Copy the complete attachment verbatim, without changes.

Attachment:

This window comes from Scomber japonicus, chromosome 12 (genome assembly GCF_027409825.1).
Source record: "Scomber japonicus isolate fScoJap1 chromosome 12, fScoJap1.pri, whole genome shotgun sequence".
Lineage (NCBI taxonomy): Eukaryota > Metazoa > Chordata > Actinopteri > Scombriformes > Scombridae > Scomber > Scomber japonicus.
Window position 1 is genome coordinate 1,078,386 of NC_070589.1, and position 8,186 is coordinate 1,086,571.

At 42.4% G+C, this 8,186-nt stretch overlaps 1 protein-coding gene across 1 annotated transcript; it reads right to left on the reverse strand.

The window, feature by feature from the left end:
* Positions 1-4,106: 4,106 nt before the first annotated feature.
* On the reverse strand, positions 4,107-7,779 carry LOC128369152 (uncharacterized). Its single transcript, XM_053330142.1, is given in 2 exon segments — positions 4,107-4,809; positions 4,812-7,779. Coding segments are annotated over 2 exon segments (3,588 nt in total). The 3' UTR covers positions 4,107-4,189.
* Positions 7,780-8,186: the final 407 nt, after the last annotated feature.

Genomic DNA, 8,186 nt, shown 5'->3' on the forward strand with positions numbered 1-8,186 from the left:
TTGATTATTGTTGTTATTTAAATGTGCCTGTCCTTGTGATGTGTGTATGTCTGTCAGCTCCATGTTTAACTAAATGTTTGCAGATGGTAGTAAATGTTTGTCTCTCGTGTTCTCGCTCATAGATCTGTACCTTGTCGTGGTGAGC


This window comes from Scomber japonicus, chromosome 12 (genome assembly GCF_027409825.1).
Source record: "Scomber japonicus isolate fScoJap1 chromosome 12, fScoJap1.pri, whole genome shotgun sequence".
Lineage (NCBI taxonomy): Eukaryota > Metazoa > Chordata > Actinopteri > Scombriformes > Scombridae > Scomber > Scomber japonicus.
Window position 1 is genome coordinate 1,078,386 of NC_070589.1, and position 8,186 is coordinate 1,086,571.

At 42.4% G+C, this 8,186-nt stretch overlaps 1 protein-coding gene across 1 annotated transcript; it reads right to left on the reverse strand.

The window, feature by feature from the left end:
* Positions 1-4,106: 4,106 nt before the first annotated feature.
* On the reverse strand, positions 4,107-7,779 carry LOC128369152 (uncharacterized). Its single transcript, XM_053330142.1, is given in 2 exon segments — positions 4,107-4,809; positions 4,812-7,779. Coding segments are annotated over 2 exon segments (3,588 nt in total). The 3' UTR covers positions 4,107-4,189.
* Positions 7,780-8,186: the final 407 nt, after the last annotated feature.

Genomic DNA, 8,186 nt, shown 5'->3' on the forward strand with positions numbered 1-8,186 from the left:
TTGATTATTGTTGTTATTTAAATGTGCCTGTCCTTGTGATGTGTGTATGTCTGTCAGCTCCATGTTTAACTAAATGTTTGCAGATGGTAGTAAATGTTTGTCTCTCGTGTTCTCGCTCATAGATCTGTACCTTGTCGTGGTGAGC